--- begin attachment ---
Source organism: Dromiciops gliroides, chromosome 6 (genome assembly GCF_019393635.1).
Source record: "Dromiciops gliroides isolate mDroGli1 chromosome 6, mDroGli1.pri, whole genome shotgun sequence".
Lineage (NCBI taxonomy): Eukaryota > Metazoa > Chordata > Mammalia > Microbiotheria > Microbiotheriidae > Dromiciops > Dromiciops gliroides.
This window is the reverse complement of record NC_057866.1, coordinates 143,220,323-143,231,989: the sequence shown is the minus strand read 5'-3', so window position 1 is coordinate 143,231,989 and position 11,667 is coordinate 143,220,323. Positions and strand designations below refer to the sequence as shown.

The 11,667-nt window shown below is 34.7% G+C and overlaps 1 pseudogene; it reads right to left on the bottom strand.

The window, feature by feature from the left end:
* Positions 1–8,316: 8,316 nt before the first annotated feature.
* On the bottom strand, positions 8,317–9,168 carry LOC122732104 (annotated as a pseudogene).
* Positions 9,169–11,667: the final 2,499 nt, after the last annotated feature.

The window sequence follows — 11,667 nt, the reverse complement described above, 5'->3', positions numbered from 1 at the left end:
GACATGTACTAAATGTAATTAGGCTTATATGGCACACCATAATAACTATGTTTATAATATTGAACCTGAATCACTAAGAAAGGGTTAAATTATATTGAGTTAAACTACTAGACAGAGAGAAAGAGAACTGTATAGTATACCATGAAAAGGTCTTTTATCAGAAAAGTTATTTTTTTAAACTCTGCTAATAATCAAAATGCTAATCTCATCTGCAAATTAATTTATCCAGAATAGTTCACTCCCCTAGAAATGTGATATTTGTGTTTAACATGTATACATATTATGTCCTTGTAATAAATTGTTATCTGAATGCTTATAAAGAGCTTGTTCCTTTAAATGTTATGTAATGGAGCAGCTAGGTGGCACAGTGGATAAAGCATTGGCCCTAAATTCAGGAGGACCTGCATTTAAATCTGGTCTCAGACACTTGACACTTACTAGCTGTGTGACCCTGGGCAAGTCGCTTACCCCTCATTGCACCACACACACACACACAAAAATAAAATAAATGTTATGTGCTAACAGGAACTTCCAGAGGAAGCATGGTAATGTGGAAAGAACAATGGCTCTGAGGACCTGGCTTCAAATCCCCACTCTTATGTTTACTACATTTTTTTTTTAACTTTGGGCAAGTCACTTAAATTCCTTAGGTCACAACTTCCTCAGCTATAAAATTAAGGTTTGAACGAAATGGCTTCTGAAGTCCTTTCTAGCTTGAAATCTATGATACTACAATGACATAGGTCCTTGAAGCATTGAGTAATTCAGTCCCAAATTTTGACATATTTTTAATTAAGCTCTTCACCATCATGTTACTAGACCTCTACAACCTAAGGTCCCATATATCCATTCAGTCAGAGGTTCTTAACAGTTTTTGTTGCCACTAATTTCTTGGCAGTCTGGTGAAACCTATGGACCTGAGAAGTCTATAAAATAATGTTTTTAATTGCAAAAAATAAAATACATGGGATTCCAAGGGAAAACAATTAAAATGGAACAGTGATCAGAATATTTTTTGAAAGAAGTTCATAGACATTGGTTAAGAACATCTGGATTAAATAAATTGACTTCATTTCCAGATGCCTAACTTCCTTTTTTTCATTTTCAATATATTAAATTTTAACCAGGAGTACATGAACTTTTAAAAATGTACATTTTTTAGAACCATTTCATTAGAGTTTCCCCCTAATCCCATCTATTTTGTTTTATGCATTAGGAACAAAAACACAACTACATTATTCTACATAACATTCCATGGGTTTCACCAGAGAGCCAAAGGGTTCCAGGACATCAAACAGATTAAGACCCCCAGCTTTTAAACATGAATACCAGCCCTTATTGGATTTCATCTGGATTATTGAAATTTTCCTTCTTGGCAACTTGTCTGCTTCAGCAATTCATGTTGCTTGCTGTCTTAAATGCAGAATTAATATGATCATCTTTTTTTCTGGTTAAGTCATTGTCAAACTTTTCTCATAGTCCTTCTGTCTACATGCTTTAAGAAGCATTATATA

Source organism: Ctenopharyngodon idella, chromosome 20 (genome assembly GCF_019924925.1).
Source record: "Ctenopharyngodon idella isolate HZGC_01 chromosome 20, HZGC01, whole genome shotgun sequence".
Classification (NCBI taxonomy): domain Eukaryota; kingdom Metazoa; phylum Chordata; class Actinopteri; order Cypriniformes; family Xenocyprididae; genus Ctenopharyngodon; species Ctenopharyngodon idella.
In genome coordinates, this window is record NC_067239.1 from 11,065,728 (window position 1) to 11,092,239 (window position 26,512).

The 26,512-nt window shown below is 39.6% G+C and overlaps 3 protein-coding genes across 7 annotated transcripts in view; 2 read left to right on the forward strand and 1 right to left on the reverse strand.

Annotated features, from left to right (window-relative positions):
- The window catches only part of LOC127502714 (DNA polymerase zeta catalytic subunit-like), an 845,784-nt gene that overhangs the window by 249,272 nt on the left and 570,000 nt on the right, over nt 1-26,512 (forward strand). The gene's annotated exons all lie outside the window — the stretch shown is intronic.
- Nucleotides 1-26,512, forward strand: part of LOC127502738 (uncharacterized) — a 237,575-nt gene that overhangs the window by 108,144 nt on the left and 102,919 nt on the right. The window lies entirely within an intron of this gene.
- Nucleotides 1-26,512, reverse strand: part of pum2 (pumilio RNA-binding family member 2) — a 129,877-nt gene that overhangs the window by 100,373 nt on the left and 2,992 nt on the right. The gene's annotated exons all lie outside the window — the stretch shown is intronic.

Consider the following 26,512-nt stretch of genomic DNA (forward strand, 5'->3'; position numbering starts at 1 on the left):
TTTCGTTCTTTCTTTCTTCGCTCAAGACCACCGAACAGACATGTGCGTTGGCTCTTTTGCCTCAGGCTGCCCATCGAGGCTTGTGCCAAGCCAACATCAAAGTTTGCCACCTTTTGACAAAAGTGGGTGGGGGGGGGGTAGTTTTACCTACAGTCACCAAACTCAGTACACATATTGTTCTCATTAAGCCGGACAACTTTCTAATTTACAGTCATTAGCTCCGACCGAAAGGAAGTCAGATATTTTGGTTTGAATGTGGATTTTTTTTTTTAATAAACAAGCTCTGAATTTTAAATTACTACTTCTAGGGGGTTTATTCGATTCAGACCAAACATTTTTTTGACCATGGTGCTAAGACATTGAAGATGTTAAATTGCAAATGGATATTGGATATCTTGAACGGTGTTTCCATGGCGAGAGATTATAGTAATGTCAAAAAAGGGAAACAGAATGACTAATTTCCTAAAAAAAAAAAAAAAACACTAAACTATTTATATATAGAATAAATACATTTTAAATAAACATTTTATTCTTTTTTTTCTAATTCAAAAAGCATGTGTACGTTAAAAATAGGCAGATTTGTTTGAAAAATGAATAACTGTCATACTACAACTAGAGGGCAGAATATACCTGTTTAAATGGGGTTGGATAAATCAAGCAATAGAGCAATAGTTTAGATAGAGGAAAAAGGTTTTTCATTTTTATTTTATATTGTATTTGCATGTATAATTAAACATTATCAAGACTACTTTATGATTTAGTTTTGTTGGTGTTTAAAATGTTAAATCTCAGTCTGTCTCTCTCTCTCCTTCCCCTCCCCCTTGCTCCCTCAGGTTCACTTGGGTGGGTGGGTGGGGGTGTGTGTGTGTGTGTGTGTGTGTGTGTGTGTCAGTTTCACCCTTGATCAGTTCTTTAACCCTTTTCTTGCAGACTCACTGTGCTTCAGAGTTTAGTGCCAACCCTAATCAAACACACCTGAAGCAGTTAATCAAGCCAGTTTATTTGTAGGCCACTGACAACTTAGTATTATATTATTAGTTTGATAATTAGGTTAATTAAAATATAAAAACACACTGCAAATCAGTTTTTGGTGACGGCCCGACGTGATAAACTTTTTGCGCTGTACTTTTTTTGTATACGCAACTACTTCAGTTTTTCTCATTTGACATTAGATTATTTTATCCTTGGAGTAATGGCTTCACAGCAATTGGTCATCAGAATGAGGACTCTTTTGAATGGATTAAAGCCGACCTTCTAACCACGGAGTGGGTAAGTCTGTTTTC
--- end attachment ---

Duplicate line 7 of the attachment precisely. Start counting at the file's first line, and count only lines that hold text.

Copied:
* Positions 1–8,316: 8,316 nt before the first annotated feature.